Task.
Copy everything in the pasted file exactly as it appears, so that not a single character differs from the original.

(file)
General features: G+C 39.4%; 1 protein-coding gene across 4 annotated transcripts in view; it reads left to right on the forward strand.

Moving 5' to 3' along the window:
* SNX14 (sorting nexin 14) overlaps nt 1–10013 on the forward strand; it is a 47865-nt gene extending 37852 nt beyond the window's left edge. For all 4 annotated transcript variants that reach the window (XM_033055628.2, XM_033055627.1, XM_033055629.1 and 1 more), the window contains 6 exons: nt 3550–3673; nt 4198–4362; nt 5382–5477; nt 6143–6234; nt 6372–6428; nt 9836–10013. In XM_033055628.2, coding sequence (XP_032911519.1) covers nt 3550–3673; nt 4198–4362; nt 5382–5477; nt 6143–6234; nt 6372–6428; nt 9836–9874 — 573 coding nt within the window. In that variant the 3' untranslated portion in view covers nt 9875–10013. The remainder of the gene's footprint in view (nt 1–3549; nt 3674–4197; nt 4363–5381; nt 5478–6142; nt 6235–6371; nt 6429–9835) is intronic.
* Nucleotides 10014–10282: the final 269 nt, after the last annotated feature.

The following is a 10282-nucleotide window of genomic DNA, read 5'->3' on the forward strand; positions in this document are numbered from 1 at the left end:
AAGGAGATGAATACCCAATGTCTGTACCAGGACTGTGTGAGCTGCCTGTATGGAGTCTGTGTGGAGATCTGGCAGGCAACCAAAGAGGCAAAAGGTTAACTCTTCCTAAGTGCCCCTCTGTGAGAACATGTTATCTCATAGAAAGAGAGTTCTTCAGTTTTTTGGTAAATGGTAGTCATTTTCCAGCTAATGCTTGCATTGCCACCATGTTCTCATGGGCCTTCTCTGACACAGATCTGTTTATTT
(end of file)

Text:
General features: G+C 39.4%; 1 protein-coding gene across 4 annotated transcripts in view; it reads left to right on the forward strand.

Moving 5' to 3' along the window:
* SNX14 (sorting nexin 14) overlaps nt 1–10013 on the forward strand; it is a 47865-nt gene extending 37852 nt beyond the window's left edge. For all 4 annotated transcript variants that reach the window (XM_033055628.2, XM_033055627.1, XM_033055629.1 and 1 more), the window contains 6 exons: nt 3550–3673; nt 4198–4362; nt 5382–5477; nt 6143–6234; nt 6372–6428; nt 9836–10013. In XM_033055628.2, coding sequence (XP_032911519.1) covers nt 3550–3673; nt 4198–4362; nt 5382–5477; nt 6143–6234; nt 6372–6428; nt 9836–9874 — 573 coding nt within the window. In that variant the 3' untranslated portion in view covers nt 9875–10013. The remainder of the gene's footprint in view (nt 1–3549; nt 3674–4197; nt 4363–5381; nt 5478–6142; nt 6235–6371; nt 6429–9835) is intronic.
* Nucleotides 10014–10282: the final 269 nt, after the last annotated feature.

The following is a 10282-nucleotide window of genomic DNA, read 5'->3' on the forward strand; positions in this document are numbered from 1 at the left end:
AAGGAGATGAATACCCAATGTCTGTACCAGGACTGTGTGAGCTGCCTGTATGGAGTCTGTGTGGAGATCTGGCAGGCAACCAAAGAGGCAAAAGGTTAACTCTTCCTAAGTGCCCCTCTGTGAGAACATGTTATCTCATAGAAAGAGAGTTCTTCAGTTTTTTGGTAAATGGTAGTCATTTTCCAGCTAATGCTTGCATTGCCACCATGTTCTCATGGGCCTTCTCTGACACAGATCTGTTTATTT